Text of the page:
The lanes wont be the only thing reduced as part of Lake Avenues road diet.
Q. Citilink still contains multiple stops along Lake Avenue between Coliseum and Anthony boulevards. I worry that each time the bus stops, cars will illegally use the center turn lane to pass the bus. – Brian M
A. The good news, Brian, is Citilink has plans to deal with the changes on Lake Avenue.
Buses frequently travel on Lake Avenue. Because the road is being converted to three lanes, including a center turn lane, drivers will no longer have an open travel lane to pass stopped buses. Of course, from my experience, it was difficult to pass buses on Lake even when there were four lanes because they were so narrow. It couldnt be done safely unless there was no oncoming traffic.
It is unsafe, and illegal, to use center turn lanes to pass other vehicles. To help alleviate congestion problems on the newly designed Lake Avenue, Citilink is planning to implement its own bus stop diet, according to Betsy Kachmar, Citilink assistant general manager.
She said the bus company will remove several of the stops along Lake Avenue. In addition, Citilink will use a federal grant to add sidewalks to improve access to the remaining stops. I have seen plenty of people strolling through the grass to get to the stops before.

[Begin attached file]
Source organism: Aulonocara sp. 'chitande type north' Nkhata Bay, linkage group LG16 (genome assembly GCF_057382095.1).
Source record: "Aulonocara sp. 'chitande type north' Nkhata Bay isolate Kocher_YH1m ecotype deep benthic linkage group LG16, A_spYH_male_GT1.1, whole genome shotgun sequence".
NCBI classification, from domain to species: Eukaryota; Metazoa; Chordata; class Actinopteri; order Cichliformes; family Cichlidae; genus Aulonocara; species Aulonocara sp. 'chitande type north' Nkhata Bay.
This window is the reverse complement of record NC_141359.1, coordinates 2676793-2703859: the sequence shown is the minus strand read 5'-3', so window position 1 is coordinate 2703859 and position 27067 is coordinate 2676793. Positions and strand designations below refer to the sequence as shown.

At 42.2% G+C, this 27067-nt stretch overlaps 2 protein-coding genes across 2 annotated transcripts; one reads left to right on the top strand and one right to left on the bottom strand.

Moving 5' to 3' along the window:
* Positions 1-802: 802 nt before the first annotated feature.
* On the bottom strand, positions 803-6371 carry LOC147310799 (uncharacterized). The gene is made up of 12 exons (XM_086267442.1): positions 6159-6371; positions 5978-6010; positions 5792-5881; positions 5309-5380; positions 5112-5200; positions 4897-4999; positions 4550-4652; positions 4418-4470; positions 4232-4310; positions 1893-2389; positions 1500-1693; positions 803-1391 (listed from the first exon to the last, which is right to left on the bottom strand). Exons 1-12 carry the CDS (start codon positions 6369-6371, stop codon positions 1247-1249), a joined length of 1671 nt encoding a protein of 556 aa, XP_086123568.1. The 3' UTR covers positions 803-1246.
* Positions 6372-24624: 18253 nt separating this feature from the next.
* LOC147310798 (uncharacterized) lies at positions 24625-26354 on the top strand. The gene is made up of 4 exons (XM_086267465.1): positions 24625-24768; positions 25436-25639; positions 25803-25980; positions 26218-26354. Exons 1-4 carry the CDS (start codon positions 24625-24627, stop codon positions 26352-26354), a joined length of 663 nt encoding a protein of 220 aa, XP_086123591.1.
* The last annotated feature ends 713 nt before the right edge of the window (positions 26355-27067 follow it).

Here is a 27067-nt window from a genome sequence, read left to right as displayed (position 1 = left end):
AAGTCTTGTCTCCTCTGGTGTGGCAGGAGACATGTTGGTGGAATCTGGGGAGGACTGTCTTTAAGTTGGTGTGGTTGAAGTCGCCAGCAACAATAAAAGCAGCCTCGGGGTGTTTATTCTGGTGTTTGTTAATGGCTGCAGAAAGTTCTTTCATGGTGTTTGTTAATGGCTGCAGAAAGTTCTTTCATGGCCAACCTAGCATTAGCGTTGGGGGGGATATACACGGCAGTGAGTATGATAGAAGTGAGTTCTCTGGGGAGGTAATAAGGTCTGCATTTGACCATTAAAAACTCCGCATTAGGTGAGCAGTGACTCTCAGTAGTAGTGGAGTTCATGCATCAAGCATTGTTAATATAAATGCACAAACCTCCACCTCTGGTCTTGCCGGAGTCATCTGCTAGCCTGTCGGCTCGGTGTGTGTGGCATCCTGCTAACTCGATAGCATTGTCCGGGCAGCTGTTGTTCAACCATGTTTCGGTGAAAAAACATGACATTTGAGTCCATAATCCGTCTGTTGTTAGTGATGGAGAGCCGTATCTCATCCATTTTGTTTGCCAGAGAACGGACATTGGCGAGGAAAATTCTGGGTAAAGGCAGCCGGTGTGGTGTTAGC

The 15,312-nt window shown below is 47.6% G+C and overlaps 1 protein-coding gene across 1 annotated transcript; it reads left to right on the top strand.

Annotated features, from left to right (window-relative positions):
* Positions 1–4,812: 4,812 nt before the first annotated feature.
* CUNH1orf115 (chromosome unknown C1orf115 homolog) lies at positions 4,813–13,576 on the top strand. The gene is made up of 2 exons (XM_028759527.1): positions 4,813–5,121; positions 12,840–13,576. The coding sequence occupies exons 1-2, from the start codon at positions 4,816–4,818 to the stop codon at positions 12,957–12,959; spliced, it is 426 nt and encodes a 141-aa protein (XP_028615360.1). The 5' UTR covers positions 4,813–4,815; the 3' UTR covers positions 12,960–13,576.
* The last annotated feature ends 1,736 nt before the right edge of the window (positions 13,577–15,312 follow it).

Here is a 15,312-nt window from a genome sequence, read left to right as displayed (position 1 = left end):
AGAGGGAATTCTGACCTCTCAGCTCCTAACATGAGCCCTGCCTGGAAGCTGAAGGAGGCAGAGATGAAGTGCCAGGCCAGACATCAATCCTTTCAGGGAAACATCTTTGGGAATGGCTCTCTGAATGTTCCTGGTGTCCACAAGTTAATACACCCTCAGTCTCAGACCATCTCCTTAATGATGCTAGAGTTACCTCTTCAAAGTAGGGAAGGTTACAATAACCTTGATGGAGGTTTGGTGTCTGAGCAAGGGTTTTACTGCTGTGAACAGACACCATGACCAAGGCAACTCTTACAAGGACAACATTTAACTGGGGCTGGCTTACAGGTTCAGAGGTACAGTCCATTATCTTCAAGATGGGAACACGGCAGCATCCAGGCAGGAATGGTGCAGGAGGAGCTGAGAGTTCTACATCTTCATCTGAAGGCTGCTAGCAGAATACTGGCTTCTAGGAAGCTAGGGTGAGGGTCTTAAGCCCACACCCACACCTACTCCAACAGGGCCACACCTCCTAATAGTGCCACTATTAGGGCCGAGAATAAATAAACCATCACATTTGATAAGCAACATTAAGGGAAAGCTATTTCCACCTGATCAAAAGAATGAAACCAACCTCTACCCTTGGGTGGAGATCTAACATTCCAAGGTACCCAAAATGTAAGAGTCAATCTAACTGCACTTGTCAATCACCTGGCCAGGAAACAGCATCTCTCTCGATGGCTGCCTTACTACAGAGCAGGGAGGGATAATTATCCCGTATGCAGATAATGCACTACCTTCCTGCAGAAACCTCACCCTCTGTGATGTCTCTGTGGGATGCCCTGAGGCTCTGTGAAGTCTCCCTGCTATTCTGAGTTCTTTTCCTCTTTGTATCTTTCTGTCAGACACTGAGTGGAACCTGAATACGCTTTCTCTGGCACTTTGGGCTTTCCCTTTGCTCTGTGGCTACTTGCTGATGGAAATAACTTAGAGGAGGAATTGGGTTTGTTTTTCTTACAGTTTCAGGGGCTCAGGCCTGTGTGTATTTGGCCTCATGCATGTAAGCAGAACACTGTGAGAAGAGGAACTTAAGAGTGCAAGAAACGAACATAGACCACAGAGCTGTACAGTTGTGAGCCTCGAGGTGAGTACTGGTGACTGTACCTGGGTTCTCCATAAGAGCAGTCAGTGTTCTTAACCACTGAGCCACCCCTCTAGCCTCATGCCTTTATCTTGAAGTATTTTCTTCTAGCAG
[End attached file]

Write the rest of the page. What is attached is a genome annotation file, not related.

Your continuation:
Bus stop signs will be removed as part of the route changes the system will make to access its new central station at Baker and Calhoun streets. The station is supposed to be finished by mid-September.
The Lake Avenue project is expected to be finished by the second week of August.
The Indiana Department of Transportation announced this week that $11.7 million in federal money will be distributed to 18 projects in the region.
The money will help many important transportation projects get started.
For example, Allen County can continue a project to improve Coverdale Road from Airport Expressway to Indianapolis Road after receiving $890,000 to help cover reimbursements to utilities.
Other area projects include nearly $1 million to reconstruct Dowling Street in Kendallville; $712,288 to redo Tracy Street in Markle; and $639,000 to repair the bridge that carries Huntington County Road 475 West over the Wabash River.
The full listing of projects can be found online at http://www.in.gov/indot/files/LPA_2012Awards_2012.pdf.
It should be noted that although the state approved the projects, the money is contingent upon Congress appropriating it.
The bonus audio sage question this week comes from Les Knoll, who asked about progress on the sound barriers along Interstate 69. The segment originally aired Friday afternoon on WOWO and can be heard online at www.journalgazette.net/roadsage.